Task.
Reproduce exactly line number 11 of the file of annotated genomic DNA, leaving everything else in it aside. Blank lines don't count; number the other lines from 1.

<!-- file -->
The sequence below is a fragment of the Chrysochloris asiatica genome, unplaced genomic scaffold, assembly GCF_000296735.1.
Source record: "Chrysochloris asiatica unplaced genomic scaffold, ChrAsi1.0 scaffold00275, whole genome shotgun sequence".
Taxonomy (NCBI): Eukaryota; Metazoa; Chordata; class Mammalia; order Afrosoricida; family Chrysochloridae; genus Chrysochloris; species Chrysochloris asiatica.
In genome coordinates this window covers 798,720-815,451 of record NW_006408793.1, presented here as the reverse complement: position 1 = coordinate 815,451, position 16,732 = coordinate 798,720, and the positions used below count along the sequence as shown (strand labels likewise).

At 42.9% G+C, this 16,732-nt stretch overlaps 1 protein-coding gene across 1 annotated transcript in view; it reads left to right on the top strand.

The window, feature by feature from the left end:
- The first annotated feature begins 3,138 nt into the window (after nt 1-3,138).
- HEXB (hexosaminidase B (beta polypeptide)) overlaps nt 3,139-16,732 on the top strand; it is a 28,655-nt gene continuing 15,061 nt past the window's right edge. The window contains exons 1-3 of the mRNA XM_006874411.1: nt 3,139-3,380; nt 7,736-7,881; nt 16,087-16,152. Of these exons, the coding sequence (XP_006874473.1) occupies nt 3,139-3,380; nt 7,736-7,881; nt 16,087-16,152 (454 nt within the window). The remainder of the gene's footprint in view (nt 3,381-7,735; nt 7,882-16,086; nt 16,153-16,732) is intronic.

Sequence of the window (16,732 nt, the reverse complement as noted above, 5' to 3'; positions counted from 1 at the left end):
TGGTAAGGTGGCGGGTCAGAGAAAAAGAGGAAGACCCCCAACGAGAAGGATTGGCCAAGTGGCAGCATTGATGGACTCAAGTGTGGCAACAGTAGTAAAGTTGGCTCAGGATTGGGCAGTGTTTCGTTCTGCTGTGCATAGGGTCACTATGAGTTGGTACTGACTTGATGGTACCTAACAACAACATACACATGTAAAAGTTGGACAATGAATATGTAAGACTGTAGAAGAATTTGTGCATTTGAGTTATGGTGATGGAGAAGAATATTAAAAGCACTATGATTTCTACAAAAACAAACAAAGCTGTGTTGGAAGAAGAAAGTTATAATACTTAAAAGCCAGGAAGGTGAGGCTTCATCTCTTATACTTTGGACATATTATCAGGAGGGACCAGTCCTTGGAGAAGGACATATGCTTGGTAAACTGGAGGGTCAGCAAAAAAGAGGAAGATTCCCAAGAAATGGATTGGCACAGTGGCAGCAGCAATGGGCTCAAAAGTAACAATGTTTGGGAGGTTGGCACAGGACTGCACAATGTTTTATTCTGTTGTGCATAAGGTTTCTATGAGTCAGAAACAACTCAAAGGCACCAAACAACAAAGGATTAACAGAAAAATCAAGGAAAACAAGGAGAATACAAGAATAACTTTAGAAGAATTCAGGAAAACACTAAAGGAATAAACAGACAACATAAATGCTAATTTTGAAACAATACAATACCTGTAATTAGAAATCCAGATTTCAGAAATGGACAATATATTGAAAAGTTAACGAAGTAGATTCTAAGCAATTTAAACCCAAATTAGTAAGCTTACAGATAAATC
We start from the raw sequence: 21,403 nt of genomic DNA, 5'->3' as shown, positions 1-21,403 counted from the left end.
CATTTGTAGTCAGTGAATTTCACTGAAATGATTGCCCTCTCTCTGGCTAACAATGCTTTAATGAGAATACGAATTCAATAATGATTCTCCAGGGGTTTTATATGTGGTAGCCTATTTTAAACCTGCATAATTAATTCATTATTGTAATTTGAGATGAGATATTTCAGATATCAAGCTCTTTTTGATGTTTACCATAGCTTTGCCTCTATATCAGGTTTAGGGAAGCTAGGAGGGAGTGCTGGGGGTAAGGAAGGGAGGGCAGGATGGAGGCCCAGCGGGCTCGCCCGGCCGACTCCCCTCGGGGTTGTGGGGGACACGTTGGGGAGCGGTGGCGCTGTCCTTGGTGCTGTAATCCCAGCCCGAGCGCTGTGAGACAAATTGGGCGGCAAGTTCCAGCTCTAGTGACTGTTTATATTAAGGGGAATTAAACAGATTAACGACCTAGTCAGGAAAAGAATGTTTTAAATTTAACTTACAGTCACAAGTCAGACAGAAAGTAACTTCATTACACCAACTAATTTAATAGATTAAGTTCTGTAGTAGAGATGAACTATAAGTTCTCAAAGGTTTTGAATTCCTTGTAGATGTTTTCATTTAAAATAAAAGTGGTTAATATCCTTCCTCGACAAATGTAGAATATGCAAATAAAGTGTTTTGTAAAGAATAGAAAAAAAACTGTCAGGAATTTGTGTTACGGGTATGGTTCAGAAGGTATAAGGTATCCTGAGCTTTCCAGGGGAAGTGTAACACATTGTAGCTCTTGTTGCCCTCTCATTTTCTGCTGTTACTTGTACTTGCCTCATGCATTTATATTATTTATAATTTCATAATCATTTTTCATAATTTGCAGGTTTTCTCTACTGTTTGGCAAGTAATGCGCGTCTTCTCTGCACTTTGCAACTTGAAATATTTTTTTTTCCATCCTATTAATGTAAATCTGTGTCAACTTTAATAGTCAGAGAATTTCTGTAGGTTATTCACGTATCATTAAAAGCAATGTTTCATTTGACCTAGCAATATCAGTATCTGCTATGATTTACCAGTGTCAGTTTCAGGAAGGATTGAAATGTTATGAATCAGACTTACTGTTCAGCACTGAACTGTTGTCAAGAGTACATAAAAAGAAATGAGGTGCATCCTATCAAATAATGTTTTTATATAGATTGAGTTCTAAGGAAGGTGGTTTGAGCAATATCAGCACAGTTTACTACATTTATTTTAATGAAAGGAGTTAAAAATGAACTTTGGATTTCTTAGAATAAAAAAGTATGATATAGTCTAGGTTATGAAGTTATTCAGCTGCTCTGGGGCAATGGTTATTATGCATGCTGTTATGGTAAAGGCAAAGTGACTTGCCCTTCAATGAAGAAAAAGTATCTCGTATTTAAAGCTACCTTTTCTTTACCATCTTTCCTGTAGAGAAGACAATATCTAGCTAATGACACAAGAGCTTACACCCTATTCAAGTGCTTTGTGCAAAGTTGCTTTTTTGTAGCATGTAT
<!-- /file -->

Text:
We start from the raw sequence: 21,403 nt of genomic DNA, 5'->3' as shown, positions 1-21,403 counted from the left end.